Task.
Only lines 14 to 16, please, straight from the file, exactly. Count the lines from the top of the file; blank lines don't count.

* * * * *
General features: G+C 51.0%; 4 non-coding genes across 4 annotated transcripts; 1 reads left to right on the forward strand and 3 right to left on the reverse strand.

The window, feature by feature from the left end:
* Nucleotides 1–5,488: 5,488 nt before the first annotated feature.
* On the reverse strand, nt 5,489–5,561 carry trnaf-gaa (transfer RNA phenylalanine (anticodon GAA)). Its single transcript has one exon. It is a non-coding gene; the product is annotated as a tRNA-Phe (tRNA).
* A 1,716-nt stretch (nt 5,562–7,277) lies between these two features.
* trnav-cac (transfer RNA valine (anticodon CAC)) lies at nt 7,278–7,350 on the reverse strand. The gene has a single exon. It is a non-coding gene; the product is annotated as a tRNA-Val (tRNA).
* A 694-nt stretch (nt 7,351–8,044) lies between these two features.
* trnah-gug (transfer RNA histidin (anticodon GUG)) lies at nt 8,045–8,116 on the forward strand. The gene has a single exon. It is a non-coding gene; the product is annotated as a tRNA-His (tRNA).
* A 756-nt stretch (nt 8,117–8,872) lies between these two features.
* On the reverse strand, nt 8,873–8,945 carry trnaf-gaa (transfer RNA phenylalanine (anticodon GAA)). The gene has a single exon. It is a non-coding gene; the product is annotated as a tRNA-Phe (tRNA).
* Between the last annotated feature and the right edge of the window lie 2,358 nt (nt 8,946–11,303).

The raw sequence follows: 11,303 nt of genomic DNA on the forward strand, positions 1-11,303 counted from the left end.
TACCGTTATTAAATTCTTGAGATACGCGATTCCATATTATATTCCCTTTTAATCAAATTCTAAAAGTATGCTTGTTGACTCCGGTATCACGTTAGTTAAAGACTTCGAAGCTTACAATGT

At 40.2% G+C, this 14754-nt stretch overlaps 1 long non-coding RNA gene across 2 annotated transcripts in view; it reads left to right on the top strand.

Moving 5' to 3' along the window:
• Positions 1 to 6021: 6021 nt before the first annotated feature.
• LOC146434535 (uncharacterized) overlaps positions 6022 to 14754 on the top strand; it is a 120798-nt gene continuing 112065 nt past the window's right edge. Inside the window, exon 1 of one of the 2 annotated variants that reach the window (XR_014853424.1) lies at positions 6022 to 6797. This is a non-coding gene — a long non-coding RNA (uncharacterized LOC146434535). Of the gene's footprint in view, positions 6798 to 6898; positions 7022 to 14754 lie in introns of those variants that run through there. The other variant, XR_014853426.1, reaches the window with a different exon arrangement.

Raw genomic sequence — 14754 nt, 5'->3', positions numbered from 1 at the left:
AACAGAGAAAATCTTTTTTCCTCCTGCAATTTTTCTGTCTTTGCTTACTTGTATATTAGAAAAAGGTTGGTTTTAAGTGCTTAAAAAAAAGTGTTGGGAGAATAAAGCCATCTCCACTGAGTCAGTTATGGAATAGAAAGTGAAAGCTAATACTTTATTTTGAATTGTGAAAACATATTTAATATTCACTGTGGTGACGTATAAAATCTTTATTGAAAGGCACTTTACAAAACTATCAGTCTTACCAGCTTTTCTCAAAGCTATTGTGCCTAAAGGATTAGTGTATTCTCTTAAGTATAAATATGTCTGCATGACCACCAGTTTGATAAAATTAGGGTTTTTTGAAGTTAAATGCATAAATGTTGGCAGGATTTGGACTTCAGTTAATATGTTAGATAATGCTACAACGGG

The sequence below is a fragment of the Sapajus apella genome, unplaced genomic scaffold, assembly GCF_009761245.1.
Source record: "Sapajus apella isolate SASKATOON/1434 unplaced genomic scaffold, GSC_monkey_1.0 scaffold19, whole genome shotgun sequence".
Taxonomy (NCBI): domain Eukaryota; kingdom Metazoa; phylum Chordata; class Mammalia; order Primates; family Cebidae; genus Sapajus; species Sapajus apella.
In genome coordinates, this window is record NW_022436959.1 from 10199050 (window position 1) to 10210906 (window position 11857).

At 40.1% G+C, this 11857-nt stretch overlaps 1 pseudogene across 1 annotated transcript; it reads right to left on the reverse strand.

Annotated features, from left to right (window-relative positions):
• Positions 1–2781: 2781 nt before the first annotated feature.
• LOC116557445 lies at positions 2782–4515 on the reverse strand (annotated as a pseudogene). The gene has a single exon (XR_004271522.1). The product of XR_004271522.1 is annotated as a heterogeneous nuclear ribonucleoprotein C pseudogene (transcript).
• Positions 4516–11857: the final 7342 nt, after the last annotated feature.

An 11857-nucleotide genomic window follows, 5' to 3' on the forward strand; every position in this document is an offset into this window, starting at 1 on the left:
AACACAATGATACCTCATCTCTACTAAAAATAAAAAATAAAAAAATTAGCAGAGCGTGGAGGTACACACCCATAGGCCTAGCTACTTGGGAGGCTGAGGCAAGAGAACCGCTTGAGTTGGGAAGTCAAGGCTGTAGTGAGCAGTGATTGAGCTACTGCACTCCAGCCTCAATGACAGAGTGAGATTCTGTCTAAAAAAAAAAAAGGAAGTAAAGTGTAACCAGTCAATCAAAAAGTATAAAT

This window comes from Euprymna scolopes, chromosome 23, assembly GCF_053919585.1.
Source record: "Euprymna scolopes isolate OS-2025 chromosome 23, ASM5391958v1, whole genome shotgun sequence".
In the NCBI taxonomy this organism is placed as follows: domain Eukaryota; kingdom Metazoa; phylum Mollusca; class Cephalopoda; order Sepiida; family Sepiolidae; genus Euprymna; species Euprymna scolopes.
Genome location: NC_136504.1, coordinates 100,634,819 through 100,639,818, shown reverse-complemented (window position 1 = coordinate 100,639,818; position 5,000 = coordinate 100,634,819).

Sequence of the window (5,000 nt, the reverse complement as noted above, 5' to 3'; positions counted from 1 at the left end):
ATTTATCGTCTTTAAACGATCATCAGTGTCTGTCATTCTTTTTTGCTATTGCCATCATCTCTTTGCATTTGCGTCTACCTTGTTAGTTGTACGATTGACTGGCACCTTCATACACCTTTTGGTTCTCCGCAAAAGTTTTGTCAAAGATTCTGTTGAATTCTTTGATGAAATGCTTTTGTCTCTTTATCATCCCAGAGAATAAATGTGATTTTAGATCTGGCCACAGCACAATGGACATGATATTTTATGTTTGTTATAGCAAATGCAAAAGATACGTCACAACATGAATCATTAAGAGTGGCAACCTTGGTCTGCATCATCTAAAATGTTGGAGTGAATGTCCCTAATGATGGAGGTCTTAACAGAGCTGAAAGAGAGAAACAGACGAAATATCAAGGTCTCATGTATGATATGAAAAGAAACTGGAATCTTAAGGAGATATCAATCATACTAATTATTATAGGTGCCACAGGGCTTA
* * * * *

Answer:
At 40.2% G+C, this 14754-nt stretch overlaps 1 long non-coding RNA gene across 2 annotated transcripts in view; it reads left to right on the top strand.

Moving 5' to 3' along the window:
• Positions 1 to 6021: 6021 nt before the first annotated feature.